AG Investigating Racist Campaign Fliers: Edison Police Chief
- May 14, 2020
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EDISON, NJ — An investigation into racist campaign fliers sent during the final days of the 2017 Board of Education election is underway by the state Attorney General’s Office, Edison Police Chief Thomas Bryan said at Wednesday night’s council meeting.
The confirmation of the investigation came during a tense open public comments section at the end of the four-and-a-half hour meeting. Although not on the official agenda, the Edison Republican Party and Keith Hahn, a former Republican candidate for mayor, had organized a group of Republicans and concerned citizens to call on the council to pass a resolution demanding an investigation, something that Bryan said is already underway.
When asked specifically about the police department’s role in the investigation, Bryan confirmed that a complaint had been made to Edison police. He said that they worked with “another agency” before the Attorney General’s office took over, but did not specify which agency.
A spokesperson for the U.S. Postal Inspection Service confirmed to Patch that they were investigating the flyers in conjunction with the Edison Police Department. Spokesperson Greg Kliemisch said that no charges have been filed at of yet, but that it was an active investigation.
Bryan declined to elaborate further several times, saying he was not at liberty to provide more information because it was not his investigation. The Attorney General’s Office said their policy is to neither confirm nor deny investigations, and they declined to comment.
The Middlesex County Prosecutor’s Office did not respond to Patch’s request for comment by press time.
Edison committee members were receptive to the idea of a resolution demanding action from the Attorney General’s office, and all denounced the fliers, with council president Ajay Patil calling it a “slap on the face of the community.”
“The people who put [the flier] out have never owned up to it. These people are cowards. They haven’t come forward. I’m frustrated also; where are we with the flier?” Councilman Robert Deal said, calling the fliers embarrassing and asking to “get to the bottom of rumors and find out what happened.”
No action was taken on a resolution last night, but council members said they anticipated having something ready to vote on at the Sept. 12 meeting. It was not clear what enforcement the resolution might actually have; the township attorney declined to speculate until officials had a chance to look into it.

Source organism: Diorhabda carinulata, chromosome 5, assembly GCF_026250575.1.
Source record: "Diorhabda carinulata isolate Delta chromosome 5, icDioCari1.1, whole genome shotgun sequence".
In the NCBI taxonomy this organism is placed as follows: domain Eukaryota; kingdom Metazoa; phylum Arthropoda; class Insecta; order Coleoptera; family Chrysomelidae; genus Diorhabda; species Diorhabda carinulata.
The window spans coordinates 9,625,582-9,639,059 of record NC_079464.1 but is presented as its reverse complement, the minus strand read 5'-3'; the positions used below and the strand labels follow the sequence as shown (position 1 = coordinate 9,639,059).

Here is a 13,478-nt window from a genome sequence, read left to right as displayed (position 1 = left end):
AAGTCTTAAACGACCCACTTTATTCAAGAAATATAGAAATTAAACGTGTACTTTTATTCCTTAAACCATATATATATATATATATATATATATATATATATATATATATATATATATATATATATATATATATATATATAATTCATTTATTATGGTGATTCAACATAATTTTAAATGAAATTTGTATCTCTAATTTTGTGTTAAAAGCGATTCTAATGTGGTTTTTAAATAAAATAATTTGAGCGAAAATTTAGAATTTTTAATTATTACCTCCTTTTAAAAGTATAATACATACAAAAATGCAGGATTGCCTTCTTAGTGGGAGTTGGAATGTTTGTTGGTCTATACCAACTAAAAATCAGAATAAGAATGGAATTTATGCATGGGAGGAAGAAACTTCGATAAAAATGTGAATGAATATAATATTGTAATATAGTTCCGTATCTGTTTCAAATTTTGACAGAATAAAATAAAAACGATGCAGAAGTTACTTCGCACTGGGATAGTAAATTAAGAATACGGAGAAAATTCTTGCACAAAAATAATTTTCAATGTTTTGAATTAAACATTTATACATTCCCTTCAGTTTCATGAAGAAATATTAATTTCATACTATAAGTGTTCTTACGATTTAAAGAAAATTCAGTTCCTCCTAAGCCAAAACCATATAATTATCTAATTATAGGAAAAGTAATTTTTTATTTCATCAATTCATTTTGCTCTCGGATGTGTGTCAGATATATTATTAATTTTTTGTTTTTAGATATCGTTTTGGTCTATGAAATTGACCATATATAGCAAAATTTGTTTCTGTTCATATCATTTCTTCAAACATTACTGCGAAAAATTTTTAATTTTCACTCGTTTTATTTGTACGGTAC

The fliers, which said “Make Edison Great Again” and featured photos of Jerry Shi and Falguni Patel, two Board of Education candidates of Asian descent, with the word “deport” stamped on them. Both were elected onto the board. Their running mates on the BOE Unity Team, Beth Maroney and Paul Distefano, both of whom are white, were also elected. Maroney and Distefano were not mentioned on the flier, nor was the date of the election.
Not everyone received a copy of the flier, and its mailing appeared to be targeted, Deal said, asking Chief Bryan if he could confirm that it was sent to specific addresses. Bryan declined to comment. Still, Deal called for a show of hands at last night’s meeting, and not one of the roughly 30 people in the room said they had received the flier in their mailbox.
Hahn called the support for the resolution “significant,” saying it was an unusual step for the council to voice support for this type of resolution.
“Never before have I seen the governing body agree to pass the resolution pursuing a criminal investigation, so I think that was very significant and I look forward to the next meeting where the council will pass the resolution asking Attorney General Grubir Grewal to bring charges or expose those involved,” Hahn told Patch Thursday morning.
Despite a consensus at last night’s meeting that the flier was abhorrent, tensions ran high as speakers accused the fliers of influencing the election against candidates not on the BOE Unity Team, and of other politicians unfairly placing blame on the Edison Republicans.
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Edison has a large Asian population, particularly Southeast Asian. According to the 2010 census, the town’s population of just over 100,000 is 43 percent Asian. Caucasians make up 44 percent of the town’s population.
Main image: Hahn speaks to the council, Katie Kausch for Patch. Flier images provided to Patch and used with permission